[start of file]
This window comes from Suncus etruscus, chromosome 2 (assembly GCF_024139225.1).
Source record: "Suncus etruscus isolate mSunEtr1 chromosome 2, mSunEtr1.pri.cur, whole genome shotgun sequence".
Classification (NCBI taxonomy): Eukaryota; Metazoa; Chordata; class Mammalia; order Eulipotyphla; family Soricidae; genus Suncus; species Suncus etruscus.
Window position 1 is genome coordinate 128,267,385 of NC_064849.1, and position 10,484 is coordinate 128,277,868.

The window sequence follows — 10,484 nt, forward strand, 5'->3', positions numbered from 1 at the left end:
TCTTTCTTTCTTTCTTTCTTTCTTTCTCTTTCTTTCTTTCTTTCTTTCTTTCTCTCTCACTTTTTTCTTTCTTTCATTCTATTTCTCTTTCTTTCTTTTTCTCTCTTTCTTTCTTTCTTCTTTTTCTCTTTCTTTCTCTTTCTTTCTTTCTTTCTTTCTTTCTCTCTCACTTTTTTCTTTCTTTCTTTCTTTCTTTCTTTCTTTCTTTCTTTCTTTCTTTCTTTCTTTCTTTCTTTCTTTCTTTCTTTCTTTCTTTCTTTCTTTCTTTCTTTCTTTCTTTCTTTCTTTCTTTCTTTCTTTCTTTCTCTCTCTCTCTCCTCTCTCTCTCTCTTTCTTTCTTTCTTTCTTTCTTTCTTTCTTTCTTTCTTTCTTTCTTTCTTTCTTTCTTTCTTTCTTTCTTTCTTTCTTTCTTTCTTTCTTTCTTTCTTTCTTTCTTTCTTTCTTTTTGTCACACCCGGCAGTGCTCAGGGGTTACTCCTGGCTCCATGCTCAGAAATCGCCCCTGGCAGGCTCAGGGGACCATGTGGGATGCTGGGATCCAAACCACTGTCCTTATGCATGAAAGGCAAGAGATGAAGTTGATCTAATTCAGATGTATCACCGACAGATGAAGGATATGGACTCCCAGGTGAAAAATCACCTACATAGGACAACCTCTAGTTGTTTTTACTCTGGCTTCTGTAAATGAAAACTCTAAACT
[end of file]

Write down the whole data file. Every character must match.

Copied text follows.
This window comes from Suncus etruscus, chromosome 2 (assembly GCF_024139225.1).
Source record: "Suncus etruscus isolate mSunEtr1 chromosome 2, mSunEtr1.pri.cur, whole genome shotgun sequence".
Classification (NCBI taxonomy): Eukaryota; Metazoa; Chordata; class Mammalia; order Eulipotyphla; family Soricidae; genus Suncus; species Suncus etruscus.
Window position 1 is genome coordinate 128,267,385 of NC_064849.1, and position 10,484 is coordinate 128,277,868.

The window sequence follows — 10,484 nt, forward strand, 5'->3', positions numbered from 1 at the left end:
TCTTTCTTTCTTTCTTTCTTTCTTTCTCTTTCTTTCTTTCTTTCTTTCTTTCTCTCTCACTTTTTTCTTTCTTTCATTCTATTTCTCTTTCTTTCTTTTTCTCTCTTTCTTTCTTTCTTCTTTTTCTCTTTCTTTCTCTTTCTTTCTTTCTTTCTTTCTTTCTCTCTCACTTTTTTCTTTCTTTCTTTCTTTCTTTCTTTCTTTCTTTCTTTCTTTCTTTCTTTCTTTCTTTCTTTCTTTCTTTCTTTCTTTCTTTCTTTCTTTCTTTCTTTCTTTCTTTCTTTCTTTCTTTCTTTCTTTCTTTCTCTCTCTCTCTCCTCTCTCTCTCTCTTTCTTTCTTTCTTTCTTTCTTTCTTTCTTTCTTTCTTTCTTTCTTTCTTTCTTTCTTTCTTTCTTTCTTTCTTTCTTTCTTTCTTTCTTTCTTTCTTTCTTTCTTTCTTTCTTTTTGTCACACCCGGCAGTGCTCAGGGGTTACTCCTGGCTCCATGCTCAGAAATCGCCCCTGGCAGGCTCAGGGGACCATGTGGGATGCTGGGATCCAAACCACTGTCCTTATGCATGAAAGGCAAGAGATGAAGTTGATCTAATTCAGATGTATCACCGACAGATGAAGGATATGGACTCCCAGGTGAAAAATCACCTACATAGGACAACCTCTAGTTGTTTTTACTCTGGCTTCTGTAAATGAAAACTCTAAACT